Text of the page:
W3C home > Mailing lists > Public > www-style@w3.org > December 2009

Re: Numeric precision in CSS numbers

From: Anne van Kesteren <annevk@opera.com>
Date: Wed, 23 Dec 2009 13:12:47 +0100
To: "Simon Fraser" <smfr@me.com>, "www-style list" <www-style@w3.org>
Message-ID: <op.u5d37ll464w2qv@anne-van-kesterens-macbook.local>
On Tue, 22 Dec 2009 20:29:30 +0100, Simon Fraser <smfr@me.com> wrote:
> The section on Numbers in CSS3 Values and Units at  
> <http://www.w3.org/TR/css3-values/#numbers> says nothing about numeric  
> precision, other than some wording about values being restricted to a  
> range for some properties.

Specifications typically do not state such limits as they can grow over  
time and depend on hardware constraints and such.

> For integers, it isn't stated how large values can get before they fail  
> to parse, or fail to round-trip; for floating point values, it isn't  
> specified how many significant digits are retained by parsing, and  
> round-tripping. (By round-tripping, I mean setting the value via the CSS  
> OM, and then reading it back.)

I guess it ought to say something about this, but I'd like it if we can do  
it without mentioning limits.

> For both large integers and floating point values with many decimal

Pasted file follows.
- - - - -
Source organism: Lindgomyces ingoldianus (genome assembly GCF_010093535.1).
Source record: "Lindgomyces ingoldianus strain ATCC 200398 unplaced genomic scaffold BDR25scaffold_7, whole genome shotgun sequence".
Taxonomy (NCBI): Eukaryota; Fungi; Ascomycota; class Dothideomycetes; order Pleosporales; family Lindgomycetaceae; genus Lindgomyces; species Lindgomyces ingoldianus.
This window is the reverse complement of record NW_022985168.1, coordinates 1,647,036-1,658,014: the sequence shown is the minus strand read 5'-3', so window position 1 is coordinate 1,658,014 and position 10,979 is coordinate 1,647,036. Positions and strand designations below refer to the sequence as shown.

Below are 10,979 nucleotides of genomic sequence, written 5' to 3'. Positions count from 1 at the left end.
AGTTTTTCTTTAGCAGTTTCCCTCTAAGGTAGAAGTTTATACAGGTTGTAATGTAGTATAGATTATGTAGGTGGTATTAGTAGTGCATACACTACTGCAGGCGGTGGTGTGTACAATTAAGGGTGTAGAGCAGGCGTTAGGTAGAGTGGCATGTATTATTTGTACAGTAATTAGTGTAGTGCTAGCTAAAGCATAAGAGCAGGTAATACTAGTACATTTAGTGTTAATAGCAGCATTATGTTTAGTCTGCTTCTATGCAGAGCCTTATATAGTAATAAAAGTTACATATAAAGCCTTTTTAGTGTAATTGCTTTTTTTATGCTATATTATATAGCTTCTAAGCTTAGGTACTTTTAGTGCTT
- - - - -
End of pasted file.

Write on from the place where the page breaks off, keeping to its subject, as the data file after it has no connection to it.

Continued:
> places, implementations behave differently. Both WebKit and Gecko fall  
> into scientific notation in some cases (e.g. set 'left' to '12345678px',  
> and reading it back will give you '1.23457e+7px' which fails to parse if  
> you in turn try to use it to set the value); Opera does not. WebKit and  
> Gecko also retain 6 significant digits for floating point values; Opera,  
> on the other hand, rounds to two decimal places.

Using scientific notation seems like a bug to me. (Though dino has  
suggested we adopt it in the past.)

> This is a real-world issue. When we changed our number formatting in  
> WebKit, we broke a site <https://bugs.webkit.org/show_bug.cgi?id=32078>.

Ugh. This no longer really amazes me, but it is still annoying.

> Also, we need to be able to round-trip floating point numbers with high  
> precision for CSS transforms.
> There is a test page here (but note that it doesn't work in Opera  
> because of value limiting):
> <https://bug-30341-attachments.webkit.org/attachment.cgi?id=45276>
> I think there are two things that we need to do:
> 1. Be more explicit about the behavior of round-tripping large integer  
> values, and floating point values with lots of significant digits.

I guess we could impose a minimum. I don't think we want to endorse  
serializing to scientific notation but still require it to fail to parse,  
but I don't think you're asking for that either :-)

> 2. Ensure that the CSSValue replacement in CSS OM allows authors to  
> modify style without going through number/string conversions, and  
> therefore losing precision.

Agreed. That is most certainly the plan.

Anne van Kesteren
Received on Wednesday, 23 December 2009 12:13:28 UTC

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